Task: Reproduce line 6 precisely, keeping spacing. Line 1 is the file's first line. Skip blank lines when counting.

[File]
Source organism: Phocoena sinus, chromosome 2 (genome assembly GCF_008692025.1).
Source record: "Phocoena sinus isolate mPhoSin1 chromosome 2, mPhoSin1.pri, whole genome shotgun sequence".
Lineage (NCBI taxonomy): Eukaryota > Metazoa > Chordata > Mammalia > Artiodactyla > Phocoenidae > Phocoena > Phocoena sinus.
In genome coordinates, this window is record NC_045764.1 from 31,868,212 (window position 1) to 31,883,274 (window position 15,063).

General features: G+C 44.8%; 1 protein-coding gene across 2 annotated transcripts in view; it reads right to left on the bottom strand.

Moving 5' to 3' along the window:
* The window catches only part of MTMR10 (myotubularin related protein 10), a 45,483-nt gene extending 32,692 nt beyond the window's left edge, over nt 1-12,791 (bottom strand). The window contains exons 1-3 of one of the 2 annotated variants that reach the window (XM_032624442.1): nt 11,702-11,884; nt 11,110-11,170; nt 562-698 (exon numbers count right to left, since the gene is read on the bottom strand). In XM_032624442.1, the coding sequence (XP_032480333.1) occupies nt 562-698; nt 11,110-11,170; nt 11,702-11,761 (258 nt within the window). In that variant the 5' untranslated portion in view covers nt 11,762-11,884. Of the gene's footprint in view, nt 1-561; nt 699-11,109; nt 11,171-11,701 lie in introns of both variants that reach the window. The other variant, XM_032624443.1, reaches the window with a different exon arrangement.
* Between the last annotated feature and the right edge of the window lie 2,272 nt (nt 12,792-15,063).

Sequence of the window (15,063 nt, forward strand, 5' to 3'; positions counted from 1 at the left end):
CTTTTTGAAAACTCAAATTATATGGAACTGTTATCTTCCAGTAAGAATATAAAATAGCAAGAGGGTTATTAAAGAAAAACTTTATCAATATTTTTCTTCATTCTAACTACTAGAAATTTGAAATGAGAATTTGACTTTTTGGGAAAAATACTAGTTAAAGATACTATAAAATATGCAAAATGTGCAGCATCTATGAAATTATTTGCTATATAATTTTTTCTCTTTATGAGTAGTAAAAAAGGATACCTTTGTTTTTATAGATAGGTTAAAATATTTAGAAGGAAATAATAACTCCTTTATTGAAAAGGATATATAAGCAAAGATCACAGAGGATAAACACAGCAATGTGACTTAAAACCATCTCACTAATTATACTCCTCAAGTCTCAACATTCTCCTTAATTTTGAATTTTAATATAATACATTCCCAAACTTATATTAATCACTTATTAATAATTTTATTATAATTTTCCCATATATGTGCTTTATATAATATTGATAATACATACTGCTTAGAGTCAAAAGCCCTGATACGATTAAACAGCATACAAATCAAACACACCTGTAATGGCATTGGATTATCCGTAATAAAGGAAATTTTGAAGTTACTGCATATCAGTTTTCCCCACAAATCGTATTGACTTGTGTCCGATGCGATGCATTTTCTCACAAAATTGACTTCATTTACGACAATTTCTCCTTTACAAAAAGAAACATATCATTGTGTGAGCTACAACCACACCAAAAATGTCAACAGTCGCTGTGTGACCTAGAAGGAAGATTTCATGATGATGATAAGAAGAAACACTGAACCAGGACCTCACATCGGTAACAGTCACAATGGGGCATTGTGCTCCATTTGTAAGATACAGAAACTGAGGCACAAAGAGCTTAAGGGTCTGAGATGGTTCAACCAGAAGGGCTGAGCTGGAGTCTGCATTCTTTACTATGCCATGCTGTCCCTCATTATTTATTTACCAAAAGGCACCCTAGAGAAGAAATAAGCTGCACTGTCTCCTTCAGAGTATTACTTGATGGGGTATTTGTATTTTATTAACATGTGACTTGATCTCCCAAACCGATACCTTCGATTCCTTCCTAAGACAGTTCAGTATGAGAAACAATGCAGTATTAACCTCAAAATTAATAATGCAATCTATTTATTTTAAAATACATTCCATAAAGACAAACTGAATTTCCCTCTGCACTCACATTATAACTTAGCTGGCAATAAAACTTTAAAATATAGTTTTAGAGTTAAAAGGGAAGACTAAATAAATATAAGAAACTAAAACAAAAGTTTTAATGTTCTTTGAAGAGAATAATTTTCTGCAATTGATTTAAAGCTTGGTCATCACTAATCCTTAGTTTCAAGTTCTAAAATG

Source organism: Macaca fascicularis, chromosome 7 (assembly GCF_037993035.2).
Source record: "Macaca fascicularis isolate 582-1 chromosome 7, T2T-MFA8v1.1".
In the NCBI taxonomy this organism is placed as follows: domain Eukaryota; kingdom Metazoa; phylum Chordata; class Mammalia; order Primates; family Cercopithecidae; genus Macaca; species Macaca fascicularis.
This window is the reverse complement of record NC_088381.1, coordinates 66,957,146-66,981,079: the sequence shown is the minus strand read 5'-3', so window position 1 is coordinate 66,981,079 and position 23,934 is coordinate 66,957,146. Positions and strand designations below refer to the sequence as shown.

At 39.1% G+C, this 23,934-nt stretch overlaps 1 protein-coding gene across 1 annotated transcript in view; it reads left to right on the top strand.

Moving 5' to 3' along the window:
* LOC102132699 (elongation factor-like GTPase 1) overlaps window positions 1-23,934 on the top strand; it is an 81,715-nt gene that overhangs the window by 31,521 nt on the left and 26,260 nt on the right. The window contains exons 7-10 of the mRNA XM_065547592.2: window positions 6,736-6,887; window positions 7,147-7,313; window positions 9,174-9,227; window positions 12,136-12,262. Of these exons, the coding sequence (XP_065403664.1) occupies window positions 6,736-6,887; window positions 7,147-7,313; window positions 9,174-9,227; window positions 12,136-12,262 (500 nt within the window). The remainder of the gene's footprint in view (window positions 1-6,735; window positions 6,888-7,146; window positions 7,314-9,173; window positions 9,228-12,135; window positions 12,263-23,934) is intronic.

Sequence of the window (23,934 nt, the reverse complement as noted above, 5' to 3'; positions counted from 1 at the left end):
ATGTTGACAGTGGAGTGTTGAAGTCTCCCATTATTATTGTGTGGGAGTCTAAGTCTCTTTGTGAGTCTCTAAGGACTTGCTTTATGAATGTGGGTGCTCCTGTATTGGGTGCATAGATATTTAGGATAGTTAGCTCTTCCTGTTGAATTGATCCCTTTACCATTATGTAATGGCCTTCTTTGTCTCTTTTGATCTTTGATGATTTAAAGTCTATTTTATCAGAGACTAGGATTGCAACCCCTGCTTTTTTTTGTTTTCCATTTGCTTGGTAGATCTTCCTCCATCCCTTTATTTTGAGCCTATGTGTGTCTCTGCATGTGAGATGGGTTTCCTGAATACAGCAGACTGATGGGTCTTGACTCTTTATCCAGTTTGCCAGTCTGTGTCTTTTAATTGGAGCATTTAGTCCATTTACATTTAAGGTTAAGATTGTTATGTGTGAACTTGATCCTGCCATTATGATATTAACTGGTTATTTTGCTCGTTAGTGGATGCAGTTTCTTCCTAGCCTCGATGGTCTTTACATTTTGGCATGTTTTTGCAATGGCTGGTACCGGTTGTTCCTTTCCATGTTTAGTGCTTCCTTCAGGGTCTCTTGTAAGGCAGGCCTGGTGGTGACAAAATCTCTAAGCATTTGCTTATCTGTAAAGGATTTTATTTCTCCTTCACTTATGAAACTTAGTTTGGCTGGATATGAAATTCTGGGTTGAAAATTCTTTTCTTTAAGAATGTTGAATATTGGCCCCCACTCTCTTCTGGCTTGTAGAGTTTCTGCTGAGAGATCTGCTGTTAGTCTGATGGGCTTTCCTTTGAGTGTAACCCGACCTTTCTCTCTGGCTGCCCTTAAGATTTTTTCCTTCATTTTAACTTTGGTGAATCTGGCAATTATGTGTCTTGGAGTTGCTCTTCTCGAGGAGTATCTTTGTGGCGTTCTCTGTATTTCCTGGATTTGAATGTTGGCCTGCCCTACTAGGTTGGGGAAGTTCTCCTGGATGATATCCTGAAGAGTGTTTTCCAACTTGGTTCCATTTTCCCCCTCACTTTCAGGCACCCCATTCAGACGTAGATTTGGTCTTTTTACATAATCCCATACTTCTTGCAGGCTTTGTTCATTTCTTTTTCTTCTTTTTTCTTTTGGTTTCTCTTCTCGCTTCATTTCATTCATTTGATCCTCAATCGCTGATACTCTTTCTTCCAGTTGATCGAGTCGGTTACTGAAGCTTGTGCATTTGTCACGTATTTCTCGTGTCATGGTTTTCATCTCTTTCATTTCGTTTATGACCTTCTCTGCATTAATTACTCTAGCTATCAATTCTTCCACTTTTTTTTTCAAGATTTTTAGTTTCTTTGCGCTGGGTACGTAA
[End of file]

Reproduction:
Moving 5' to 3' along the window: